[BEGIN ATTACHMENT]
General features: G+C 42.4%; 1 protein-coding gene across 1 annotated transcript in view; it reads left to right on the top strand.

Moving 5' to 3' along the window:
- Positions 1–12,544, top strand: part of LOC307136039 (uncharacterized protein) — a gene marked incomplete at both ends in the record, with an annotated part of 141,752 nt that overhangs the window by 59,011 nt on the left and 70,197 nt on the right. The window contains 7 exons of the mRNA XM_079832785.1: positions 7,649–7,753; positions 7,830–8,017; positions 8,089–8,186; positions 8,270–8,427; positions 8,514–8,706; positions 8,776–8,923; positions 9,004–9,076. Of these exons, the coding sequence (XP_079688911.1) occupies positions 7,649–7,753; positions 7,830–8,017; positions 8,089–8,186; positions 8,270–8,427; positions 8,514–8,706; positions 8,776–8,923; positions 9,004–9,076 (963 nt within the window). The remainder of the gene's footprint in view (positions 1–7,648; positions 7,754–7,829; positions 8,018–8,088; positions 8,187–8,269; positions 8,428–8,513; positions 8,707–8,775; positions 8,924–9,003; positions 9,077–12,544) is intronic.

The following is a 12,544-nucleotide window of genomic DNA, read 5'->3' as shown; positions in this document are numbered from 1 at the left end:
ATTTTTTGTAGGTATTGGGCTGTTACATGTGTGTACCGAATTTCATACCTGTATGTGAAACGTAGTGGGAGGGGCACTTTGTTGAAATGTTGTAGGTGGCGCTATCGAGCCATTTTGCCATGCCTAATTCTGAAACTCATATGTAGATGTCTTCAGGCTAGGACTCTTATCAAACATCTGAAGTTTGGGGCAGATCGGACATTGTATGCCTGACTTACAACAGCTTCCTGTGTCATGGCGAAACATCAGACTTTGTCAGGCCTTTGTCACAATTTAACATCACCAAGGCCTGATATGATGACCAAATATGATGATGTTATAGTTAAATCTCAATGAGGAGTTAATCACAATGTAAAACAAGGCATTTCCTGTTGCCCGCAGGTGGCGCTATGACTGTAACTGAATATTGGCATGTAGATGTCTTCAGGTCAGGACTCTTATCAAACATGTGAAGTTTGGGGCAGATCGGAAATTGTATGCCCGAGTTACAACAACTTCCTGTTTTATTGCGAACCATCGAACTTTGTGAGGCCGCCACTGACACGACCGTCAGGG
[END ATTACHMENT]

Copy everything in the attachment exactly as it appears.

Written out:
General features: G+C 42.4%; 1 protein-coding gene across 1 annotated transcript in view; it reads left to right on the top strand.

Moving 5' to 3' along the window:
- Positions 1–12,544, top strand: part of LOC307136039 (uncharacterized protein) — a gene marked incomplete at both ends in the record, with an annotated part of 141,752 nt that overhangs the window by 59,011 nt on the left and 70,197 nt on the right. The window contains 7 exons of the mRNA XM_079832785.1: positions 7,649–7,753; positions 7,830–8,017; positions 8,089–8,186; positions 8,270–8,427; positions 8,514–8,706; positions 8,776–8,923; positions 9,004–9,076. Of these exons, the coding sequence (XP_079688911.1) occupies positions 7,649–7,753; positions 7,830–8,017; positions 8,089–8,186; positions 8,270–8,427; positions 8,514–8,706; positions 8,776–8,923; positions 9,004–9,076 (963 nt within the window). The remainder of the gene's footprint in view (positions 1–7,648; positions 7,754–7,829; positions 8,018–8,088; positions 8,187–8,269; positions 8,428–8,513; positions 8,707–8,775; positions 8,924–9,003; positions 9,077–12,544) is intronic.

The following is a 12,544-nucleotide window of genomic DNA, read 5'->3' as shown; positions in this document are numbered from 1 at the left end:
ATTTTTTGTAGGTATTGGGCTGTTACATGTGTGTACCGAATTTCATACCTGTATGTGAAACGTAGTGGGAGGGGCACTTTGTTGAAATGTTGTAGGTGGCGCTATCGAGCCATTTTGCCATGCCTAATTCTGAAACTCATATGTAGATGTCTTCAGGCTAGGACTCTTATCAAACATCTGAAGTTTGGGGCAGATCGGACATTGTATGCCTGACTTACAACAGCTTCCTGTGTCATGGCGAAACATCAGACTTTGTCAGGCCTTTGTCACAATTTAACATCACCAAGGCCTGATATGATGACCAAATATGATGATGTTATAGTTAAATCTCAATGAGGAGTTAATCACAATGTAAAACAAGGCATTTCCTGTTGCCCGCAGGTGGCGCTATGACTGTAACTGAATATTGGCATGTAGATGTCTTCAGGTCAGGACTCTTATCAAACATGTGAAGTTTGGGGCAGATCGGAAATTGTATGCCCGAGTTACAACAACTTCCTGTTTTATTGCGAACCATCGAACTTTGTGAGGCCGCCACTGACACGACCGTCAGGG